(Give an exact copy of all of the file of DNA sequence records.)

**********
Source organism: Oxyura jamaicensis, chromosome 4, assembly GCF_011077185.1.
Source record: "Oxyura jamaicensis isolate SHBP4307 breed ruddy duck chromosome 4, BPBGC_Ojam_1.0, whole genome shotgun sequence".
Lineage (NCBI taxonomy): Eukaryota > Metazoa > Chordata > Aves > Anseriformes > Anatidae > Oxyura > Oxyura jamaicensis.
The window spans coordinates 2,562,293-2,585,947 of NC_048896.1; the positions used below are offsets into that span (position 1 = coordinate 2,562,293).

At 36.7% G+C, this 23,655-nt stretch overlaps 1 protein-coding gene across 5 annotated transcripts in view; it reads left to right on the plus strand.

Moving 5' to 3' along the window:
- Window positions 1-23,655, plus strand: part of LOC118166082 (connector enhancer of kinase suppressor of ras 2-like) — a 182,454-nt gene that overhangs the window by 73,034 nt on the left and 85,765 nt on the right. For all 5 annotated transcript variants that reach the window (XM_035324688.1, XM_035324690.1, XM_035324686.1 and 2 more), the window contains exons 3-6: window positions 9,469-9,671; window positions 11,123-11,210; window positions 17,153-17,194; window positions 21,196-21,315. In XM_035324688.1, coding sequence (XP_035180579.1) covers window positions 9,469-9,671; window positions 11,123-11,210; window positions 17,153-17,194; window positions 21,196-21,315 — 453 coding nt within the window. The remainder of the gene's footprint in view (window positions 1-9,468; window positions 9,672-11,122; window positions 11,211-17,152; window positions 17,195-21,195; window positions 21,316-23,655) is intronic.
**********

Source organism: Oxyura jamaicensis, chromosome 4, assembly GCF_011077185.1.
Source record: "Oxyura jamaicensis isolate SHBP4307 breed ruddy duck chromosome 4, BPBGC_Ojam_1.0, whole genome shotgun sequence".
Lineage (NCBI taxonomy): Eukaryota > Metazoa > Chordata > Aves > Anseriformes > Anatidae > Oxyura > Oxyura jamaicensis.
The window spans coordinates 2,562,293-2,585,947 of NC_048896.1; the positions used below are offsets into that span (position 1 = coordinate 2,562,293).

At 36.7% G+C, this 23,655-nt stretch overlaps 1 protein-coding gene across 5 annotated transcripts in view; it reads left to right on the plus strand.

Moving 5' to 3' along the window:
- Window positions 1-23,655, plus strand: part of LOC118166082 (connector enhancer of kinase suppressor of ras 2-like) — a 182,454-nt gene that overhangs the window by 73,034 nt on the left and 85,765 nt on the right. For all 5 annotated transcript variants that reach the window (XM_035324688.1, XM_035324690.1, XM_035324686.1 and 2 more), the window contains exons 3-6: window positions 9,469-9,671; window positions 11,123-11,210; window positions 17,153-17,194; window positions 21,196-21,315. In XM_035324688.1, coding sequence (XP_035180579.1) covers window positions 9,469-9,671; window positions 11,123-11,210; window positions 17,153-17,194; window positions 21,196-21,315 — 453 coding nt within the window. The remainder of the gene's footprint in view (window positions 1-9,468; window positions 9,672-11,122; window positions 11,211-17,152; window positions 17,195-21,195; window positions 21,316-23,655) is intronic.